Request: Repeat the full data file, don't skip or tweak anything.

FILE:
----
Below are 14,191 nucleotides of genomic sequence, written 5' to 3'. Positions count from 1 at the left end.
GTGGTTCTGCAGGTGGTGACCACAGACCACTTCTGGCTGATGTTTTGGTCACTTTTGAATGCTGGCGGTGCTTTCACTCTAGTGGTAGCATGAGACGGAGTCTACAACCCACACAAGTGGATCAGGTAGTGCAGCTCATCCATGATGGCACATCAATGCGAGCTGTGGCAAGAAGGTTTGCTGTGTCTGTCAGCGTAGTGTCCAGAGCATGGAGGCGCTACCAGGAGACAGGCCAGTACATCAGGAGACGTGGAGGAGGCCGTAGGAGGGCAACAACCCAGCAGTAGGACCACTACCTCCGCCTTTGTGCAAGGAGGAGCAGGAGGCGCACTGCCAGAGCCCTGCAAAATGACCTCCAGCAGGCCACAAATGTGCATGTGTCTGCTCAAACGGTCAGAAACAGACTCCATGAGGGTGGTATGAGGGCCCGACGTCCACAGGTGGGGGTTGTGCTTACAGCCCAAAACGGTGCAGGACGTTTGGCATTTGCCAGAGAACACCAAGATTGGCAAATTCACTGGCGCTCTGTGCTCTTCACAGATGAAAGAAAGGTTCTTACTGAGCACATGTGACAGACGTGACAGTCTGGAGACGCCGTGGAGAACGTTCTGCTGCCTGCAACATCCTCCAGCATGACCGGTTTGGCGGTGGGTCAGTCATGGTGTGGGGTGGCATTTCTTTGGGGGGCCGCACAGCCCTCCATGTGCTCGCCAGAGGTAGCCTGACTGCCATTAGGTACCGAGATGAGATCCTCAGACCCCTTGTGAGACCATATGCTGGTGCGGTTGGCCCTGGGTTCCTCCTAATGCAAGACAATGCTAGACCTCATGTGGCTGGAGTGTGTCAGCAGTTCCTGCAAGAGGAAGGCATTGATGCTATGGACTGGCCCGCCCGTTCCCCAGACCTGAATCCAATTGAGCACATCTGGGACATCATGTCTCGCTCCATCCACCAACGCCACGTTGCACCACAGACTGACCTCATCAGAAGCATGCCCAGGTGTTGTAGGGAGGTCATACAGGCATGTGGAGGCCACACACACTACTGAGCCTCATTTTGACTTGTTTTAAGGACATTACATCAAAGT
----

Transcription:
Below are 14,191 nucleotides of genomic sequence, written 5' to 3'. Positions count from 1 at the left end.
GTGGTTCTGCAGGTGGTGACCACAGACCACTTCTGGCTGATGTTTTGGTCACTTTTGAATGCTGGCGGTGCTTTCACTCTAGTGGTAGCATGAGACGGAGTCTACAACCCACACAAGTGGATCAGGTAGTGCAGCTCATCCATGATGGCACATCAATGCGAGCTGTGGCAAGAAGGTTTGCTGTGTCTGTCAGCGTAGTGTCCAGAGCATGGAGGCGCTACCAGGAGACAGGCCAGTACATCAGGAGACGTGGAGGAGGCCGTAGGAGGGCAACAACCCAGCAGTAGGACCACTACCTCCGCCTTTGTGCAAGGAGGAGCAGGAGGCGCACTGCCAGAGCCCTGCAAAATGACCTCCAGCAGGCCACAAATGTGCATGTGTCTGCTCAAACGGTCAGAAACAGACTCCATGAGGGTGGTATGAGGGCCCGACGTCCACAGGTGGGGGTTGTGCTTACAGCCCAAAACGGTGCAGGACGTTTGGCATTTGCCAGAGAACACCAAGATTGGCAAATTCACTGGCGCTCTGTGCTCTTCACAGATGAAAGAAAGGTTCTTACTGAGCACATGTGACAGACGTGACAGTCTGGAGACGCCGTGGAGAACGTTCTGCTGCCTGCAACATCCTCCAGCATGACCGGTTTGGCGGTGGGTCAGTCATGGTGTGGGGTGGCATTTCTTTGGGGGGCCGCACAGCCCTCCATGTGCTCGCCAGAGGTAGCCTGACTGCCATTAGGTACCGAGATGAGATCCTCAGACCCCTTGTGAGACCATATGCTGGTGCGGTTGGCCCTGGGTTCCTCCTAATGCAAGACAATGCTAGACCTCATGTGGCTGGAGTGTGTCAGCAGTTCCTGCAAGAGGAAGGCATTGATGCTATGGACTGGCCCGCCCGTTCCCCAGACCTGAATCCAATTGAGCACATCTGGGACATCATGTCTCGCTCCATCCACCAACGCCACGTTGCACCACAGACTGACCTCATCAGAAGCATGCCCAGGTGTTGTAGGGAGGTCATACAGGCATGTGGAGGCCACACACACTACTGAGCCTCATTTTGACTTGTTTTAAGGACATTACATCAAAGT